Japanese Corporation ready to offer Bitcoin-secured Loans

Abic Corporation, an established Japanese corporation, announced on Friday the launch of its Bitcoin loan service, in an announcement that reads “from June 1, we offer loans with virtual currency Bitcoin (BTC) as collateral.”

Abic Corporation was founded in 1973 and is headquartered in Tokyo. It offers a wide range of secured loan products including commercial and real estate loans.

“In Europe and the United States, services that provide ICOs [Initial Coin Offerings] and loans are increasing, with virtual currency as collateral such as bitcoins,” the company wrote, elaborating:

“Bitcoin secured loan is a service where [customers] can receive loans using bitcoin as collateral as its name implies, but it is Japan’s first service to receive [crypto-secured] loans in Japanese yen.”

The company explained the significant benefit for Japanese economy from this type of loan saying that “In case of individuals, if you sell your own virtual currency, the [capital] gains on that sale will be miscellaneous income and will be subject to progressive taxation as high as 55%.”

The company also points out the ability of a customer to have access to funds without having to sell their crypto through these crypto secured loans and urges customers to use its crypto secured loans “for a wide range of purposes such as new virtual currency purchases, [and] tax payments.”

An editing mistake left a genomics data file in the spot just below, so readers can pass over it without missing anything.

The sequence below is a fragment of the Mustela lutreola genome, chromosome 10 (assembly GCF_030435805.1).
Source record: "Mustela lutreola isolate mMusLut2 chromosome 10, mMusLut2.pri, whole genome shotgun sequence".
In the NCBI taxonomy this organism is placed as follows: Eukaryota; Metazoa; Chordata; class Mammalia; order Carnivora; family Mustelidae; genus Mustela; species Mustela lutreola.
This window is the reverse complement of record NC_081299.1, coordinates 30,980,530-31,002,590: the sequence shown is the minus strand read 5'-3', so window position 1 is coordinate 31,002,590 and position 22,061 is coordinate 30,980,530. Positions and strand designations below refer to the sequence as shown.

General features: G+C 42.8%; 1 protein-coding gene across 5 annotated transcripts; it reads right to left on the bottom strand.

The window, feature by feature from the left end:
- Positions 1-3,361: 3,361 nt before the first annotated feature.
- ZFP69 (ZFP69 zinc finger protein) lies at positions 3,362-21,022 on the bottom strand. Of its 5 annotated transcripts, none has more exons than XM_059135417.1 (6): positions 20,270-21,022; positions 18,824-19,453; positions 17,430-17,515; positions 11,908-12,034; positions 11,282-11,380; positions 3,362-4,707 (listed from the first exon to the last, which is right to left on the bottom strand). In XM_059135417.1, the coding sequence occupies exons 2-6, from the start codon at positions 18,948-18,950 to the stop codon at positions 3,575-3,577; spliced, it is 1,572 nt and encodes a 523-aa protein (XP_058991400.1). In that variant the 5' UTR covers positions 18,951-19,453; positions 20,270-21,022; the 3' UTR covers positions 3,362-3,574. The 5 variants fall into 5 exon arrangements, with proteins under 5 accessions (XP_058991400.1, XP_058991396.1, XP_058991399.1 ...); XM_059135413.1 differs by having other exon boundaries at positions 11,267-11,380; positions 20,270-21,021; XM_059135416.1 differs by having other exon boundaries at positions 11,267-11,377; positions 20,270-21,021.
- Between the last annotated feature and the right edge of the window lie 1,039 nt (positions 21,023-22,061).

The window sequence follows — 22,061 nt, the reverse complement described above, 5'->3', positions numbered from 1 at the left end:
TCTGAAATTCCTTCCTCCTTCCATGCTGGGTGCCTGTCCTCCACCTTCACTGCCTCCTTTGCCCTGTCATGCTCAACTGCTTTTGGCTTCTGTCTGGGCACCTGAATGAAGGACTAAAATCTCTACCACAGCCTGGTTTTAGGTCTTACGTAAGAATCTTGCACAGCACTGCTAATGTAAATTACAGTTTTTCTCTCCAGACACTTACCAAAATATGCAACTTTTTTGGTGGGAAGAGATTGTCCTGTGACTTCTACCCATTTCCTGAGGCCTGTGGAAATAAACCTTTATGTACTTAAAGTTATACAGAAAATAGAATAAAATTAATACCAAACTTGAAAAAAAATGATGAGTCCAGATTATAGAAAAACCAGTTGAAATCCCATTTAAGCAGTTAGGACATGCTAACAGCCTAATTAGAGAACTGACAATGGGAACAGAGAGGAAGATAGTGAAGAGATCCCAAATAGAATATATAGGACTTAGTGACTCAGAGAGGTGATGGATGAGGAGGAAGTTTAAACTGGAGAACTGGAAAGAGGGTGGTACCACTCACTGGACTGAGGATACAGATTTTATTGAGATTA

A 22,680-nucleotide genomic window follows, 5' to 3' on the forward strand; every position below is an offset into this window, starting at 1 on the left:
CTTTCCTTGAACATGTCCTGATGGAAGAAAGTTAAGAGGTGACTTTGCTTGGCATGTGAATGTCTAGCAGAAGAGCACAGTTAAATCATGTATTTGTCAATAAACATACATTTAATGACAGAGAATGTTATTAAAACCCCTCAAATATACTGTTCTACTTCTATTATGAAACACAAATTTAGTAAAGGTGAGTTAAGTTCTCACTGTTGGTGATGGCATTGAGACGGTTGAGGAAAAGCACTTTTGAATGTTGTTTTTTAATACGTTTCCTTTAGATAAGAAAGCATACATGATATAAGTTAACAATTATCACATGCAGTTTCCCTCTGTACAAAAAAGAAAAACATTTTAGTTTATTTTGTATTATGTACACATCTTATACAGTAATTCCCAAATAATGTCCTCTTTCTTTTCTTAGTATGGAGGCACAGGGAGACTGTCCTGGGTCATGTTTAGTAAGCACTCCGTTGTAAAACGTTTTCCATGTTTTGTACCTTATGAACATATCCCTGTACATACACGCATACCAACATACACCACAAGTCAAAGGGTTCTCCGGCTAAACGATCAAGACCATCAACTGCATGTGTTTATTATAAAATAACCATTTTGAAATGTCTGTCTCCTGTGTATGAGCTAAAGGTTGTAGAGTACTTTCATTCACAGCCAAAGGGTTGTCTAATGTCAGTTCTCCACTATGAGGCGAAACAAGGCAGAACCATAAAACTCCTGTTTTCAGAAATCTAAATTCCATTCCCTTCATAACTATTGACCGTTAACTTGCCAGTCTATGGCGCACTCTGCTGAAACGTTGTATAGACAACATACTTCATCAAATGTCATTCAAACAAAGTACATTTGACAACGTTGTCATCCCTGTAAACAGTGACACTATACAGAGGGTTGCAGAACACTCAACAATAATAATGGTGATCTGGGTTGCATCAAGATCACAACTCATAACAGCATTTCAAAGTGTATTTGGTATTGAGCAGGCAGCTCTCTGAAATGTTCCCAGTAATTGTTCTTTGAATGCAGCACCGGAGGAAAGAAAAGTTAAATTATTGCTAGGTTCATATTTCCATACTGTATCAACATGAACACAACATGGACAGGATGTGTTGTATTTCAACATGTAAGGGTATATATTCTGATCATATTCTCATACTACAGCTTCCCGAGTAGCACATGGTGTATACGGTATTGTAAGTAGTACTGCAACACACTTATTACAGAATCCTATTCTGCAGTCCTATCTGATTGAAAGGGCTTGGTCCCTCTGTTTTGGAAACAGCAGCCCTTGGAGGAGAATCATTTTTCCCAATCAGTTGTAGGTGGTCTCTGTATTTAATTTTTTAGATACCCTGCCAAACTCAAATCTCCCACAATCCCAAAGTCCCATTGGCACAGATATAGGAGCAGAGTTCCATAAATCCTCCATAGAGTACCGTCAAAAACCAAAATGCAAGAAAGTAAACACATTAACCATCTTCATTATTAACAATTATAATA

Recently, news.Bitcoin.com reported on Japan’s National Tax Agency revealing that 331 taxpayers with 100 million yen (around US$914,000) or more in miscellaneous income, excluding pension income, declared cryptocurrencies in 2017.

Both individuals and businesses are able to use this service of Abic Corporation. The loan amounts are between 2 million (around US$18,260) and 1 billion yen (around US$9.13 million) with annual interest rates ranging from 2.98% to 15.0%.

The borrowing period is between one month and five years and loans can be repaid in up to 60 installments with no prepayment fee. The delinquency charge is 20% annually.

The company detailed:

“We will keep your [cryptocurrency] deposit and set the pledge…As a general rule, pledges are set in the virtual currency of the collateral, but it is possible to sell as soon as the market price rises.”

Additionally, the company assured that while they are holding Bitcoins as collateral, the customers will still receive any forked coins that may split off during that period. “Even if you receive loans with bitcoins as collateral, there is no worry that the right in the division will be lost,” Abic reiterated. According to a previous news.Bitcoin.com report, a group of lawyers is preparing a class action lawsuit against crypto exchanges in Japan that do not grant their customers their forked coins.

 

 

 

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